"It's taking the pit tips, the slag heaps, the very thing that's blighted the landscape for years, and turning that into the very thing that creates a brighter future, which has a very nice poetry about it," says Jules.

Key to bringing in the cash that will sustain the park is the fishing business, which CAST members are thrilled about. Project assistant Ashley Day says the project pays so much money out in peg fees to use other lakes that having their own represents not only a huge saving for the group, but the chance to earn money from charging peg fees of their own. As well as a general fishing lake, made from the ponds that were used to wash the coal from the pit, the plan is to run a breeding programme, and to sell fish commercially.

But CAST's core purpose will still remain – it has helped a generation of hard-to-reach youngsters learn new skills. Children in danger of being excluded from school, others with ADHD, are somehow calmed by the simple pleasure of casting a line and waiting for a bite – and they learn environmental skills while doing it, leading to qualifications they may never otherwise have had.

The Newstead Village SOS project also signed up to produce Headstock, a weekend-long music festival which built on Treefest – the community festival residents had been running for ten years. The second Headstock is planned for September 2011, though Jules says getting the first one together in just ten weeks was "one of the hardest things I've ever done".

There was some resentment from a community who had enjoyed the free Treefest for ten years, and suddenly found themselves shelling out for tickets, but Lesley Flanders, who works for CAST, says it had got too much for the volunteers who ran it. "It became a victim of its own success – it became too popular for us to do it properly," she says. "Two weeks after we had finished picking litter on the site we were back organising the next one. Now that it is ticketed we can buy people in to do the stuff we found very difficult, the security side, the fencing, the stage management. You need to bring the professionals in when there are 5,000 people."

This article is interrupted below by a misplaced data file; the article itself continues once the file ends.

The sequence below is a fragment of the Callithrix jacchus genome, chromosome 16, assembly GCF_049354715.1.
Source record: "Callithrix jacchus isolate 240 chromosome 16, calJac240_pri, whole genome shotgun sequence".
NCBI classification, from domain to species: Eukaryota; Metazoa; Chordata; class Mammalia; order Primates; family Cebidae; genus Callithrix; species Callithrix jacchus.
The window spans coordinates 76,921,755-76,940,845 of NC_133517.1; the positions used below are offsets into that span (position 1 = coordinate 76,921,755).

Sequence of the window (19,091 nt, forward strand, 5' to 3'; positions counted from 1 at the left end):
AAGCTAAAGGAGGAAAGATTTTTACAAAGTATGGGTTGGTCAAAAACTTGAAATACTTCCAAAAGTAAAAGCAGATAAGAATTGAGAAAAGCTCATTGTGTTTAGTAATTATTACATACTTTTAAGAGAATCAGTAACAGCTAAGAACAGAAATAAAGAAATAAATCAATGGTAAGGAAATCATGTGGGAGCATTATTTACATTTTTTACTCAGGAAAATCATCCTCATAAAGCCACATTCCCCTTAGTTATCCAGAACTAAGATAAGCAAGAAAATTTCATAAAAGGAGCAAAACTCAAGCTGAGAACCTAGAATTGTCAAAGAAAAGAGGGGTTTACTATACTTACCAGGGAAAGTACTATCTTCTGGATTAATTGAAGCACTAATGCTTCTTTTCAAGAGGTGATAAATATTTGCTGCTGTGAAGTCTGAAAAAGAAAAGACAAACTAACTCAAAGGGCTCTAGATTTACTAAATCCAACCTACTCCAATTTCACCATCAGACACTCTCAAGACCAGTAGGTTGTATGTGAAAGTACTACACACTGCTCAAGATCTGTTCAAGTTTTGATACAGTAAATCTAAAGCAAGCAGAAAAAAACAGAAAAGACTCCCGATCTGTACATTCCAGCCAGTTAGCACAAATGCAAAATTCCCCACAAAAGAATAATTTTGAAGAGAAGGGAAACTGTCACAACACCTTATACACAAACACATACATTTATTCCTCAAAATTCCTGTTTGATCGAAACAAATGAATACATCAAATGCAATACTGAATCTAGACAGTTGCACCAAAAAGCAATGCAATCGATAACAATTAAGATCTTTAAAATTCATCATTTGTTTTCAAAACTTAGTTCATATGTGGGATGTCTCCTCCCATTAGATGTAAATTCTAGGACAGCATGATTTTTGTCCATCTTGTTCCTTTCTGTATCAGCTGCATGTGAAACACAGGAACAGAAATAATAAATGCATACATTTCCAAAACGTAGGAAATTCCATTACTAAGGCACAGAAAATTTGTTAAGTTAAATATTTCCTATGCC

The bands playing at the festival also discovered how the community spirit was alive and well, when the WI presented then with a very rock 'n' roll homemade cake.

One of the major problems the project faced was changing the image of Newstead, but slowly and surely its reputation is shifting from a place generally derided to one where people are actually moving in after being inspired by the project, says Anthony.

"They lost that sense of identity and pride when the coal mine shut and it's been an uphill struggle since then," adds Jules. "Over 400 members of this community have created this country park with their own hands – and of course their blood, sweat, and many tears! They've worked so hard because they know they've been creating a better future and a genuine legacy for future generations and the sense of pride and purpose in this village now is huge – we really feel honoured to have been part of that."

The couple too have been inspired, so much so that they have committed some of their own funds to it, and are having to let out the Newstead home they bought. "We didn't do it for the money. We made a lifelong commitment to Newstead," says Anthony, who adds that unlike in London, where traffic is all consuming, it takes longer to walk in Newstead than to drive because everyone stops for a chat.

"It's a hugely ambitious project and that has been a massive challenge over the year," adds Jules. "And the way we're talking about it now is we're building a field of dreams, and it really does feel like that. We've built it – now we're just praying for people to come."